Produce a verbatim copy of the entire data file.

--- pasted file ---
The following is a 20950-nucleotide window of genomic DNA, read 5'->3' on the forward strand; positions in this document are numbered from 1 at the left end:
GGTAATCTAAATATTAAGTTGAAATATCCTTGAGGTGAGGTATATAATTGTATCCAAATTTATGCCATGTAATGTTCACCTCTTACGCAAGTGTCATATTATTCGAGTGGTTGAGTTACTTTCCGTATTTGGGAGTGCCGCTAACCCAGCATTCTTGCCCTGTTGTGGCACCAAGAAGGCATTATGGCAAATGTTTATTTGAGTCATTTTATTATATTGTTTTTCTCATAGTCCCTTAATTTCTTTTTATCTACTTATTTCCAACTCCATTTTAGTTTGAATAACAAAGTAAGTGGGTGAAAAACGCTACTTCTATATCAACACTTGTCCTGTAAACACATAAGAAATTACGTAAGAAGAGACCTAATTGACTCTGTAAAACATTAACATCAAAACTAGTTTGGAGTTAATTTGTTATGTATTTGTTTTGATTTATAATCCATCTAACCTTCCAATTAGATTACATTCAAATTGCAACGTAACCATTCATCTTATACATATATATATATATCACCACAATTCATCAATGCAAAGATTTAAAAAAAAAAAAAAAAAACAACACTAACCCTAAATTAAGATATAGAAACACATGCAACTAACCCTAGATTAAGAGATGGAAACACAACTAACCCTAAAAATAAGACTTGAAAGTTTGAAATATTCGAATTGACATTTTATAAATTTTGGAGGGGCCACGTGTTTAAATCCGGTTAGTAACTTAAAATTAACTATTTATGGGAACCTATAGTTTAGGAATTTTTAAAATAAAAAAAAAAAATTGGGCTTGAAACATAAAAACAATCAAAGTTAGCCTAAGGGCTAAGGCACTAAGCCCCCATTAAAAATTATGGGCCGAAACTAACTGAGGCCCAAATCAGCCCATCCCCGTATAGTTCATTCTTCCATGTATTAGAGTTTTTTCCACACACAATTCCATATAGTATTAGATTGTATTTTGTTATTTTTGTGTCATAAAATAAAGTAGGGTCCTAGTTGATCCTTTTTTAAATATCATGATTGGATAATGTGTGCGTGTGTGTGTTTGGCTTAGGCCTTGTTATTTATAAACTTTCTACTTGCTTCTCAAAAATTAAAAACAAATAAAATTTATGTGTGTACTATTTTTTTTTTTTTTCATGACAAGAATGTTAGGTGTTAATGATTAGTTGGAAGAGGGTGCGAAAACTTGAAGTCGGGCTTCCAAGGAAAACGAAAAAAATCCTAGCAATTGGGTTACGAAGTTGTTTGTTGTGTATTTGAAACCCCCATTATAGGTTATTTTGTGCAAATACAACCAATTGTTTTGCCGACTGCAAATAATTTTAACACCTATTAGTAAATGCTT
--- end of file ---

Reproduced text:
The following is a 20950-nucleotide window of genomic DNA, read 5'->3' on the forward strand; positions in this document are numbered from 1 at the left end:
GGTAATCTAAATATTAAGTTGAAATATCCTTGAGGTGAGGTATATAATTGTATCCAAATTTATGCCATGTAATGTTCACCTCTTACGCAAGTGTCATATTATTCGAGTGGTTGAGTTACTTTCCGTATTTGGGAGTGCCGCTAACCCAGCATTCTTGCCCTGTTGTGGCACCAAGAAGGCATTATGGCAAATGTTTATTTGAGTCATTTTATTATATTGTTTTTCTCATAGTCCCTTAATTTCTTTTTATCTACTTATTTCCAACTCCATTTTAGTTTGAATAACAAAGTAAGTGGGTGAAAAACGCTACTTCTATATCAACACTTGTCCTGTAAACACATAAGAAATTACGTAAGAAGAGACCTAATTGACTCTGTAAAACATTAACATCAAAACTAGTTTGGAGTTAATTTGTTATGTATTTGTTTTGATTTATAATCCATCTAACCTTCCAATTAGATTACATTCAAATTGCAACGTAACCATTCATCTTATACATATATATATATATCACCACAATTCATCAATGCAAAGATTTAAAAAAAAAAAAAAAAAACAACACTAACCCTAAATTAAGATATAGAAACACATGCAACTAACCCTAGATTAAGAGATGGAAACACAACTAACCCTAAAAATAAGACTTGAAAGTTTGAAATATTCGAATTGACATTTTATAAATTTTGGAGGGGCCACGTGTTTAAATCCGGTTAGTAACTTAAAATTAACTATTTATGGGAACCTATAGTTTAGGAATTTTTAAAATAAAAAAAAAAAATTGGGCTTGAAACATAAAAACAATCAAAGTTAGCCTAAGGGCTAAGGCACTAAGCCCCCATTAAAAATTATGGGCCGAAACTAACTGAGGCCCAAATCAGCCCATCCCCGTATAGTTCATTCTTCCATGTATTAGAGTTTTTTCCACACACAATTCCATATAGTATTAGATTGTATTTTGTTATTTTTGTGTCATAAAATAAAGTAGGGTCCTAGTTGATCCTTTTTTAAATATCATGATTGGATAATGTGTGCGTGTGTGTGTTTGGCTTAGGCCTTGTTATTTATAAACTTTCTACTTGCTTCTCAAAAATTAAAAACAAATAAAATTTATGTGTGTACTATTTTTTTTTTTTTTCATGACAAGAATGTTAGGTGTTAATGATTAGTTGGAAGAGGGTGCGAAAACTTGAAGTCGGGCTTCCAAGGAAAACGAAAAAAATCCTAGCAATTGGGTTACGAAGTTGTTTGTTGTGTATTTGAAACCCCCATTATAGGTTATTTTGTGCAAATACAACCAATTGTTTTGCCGACTGCAAATAATTTTAACACCTATTAGTAAATGCTT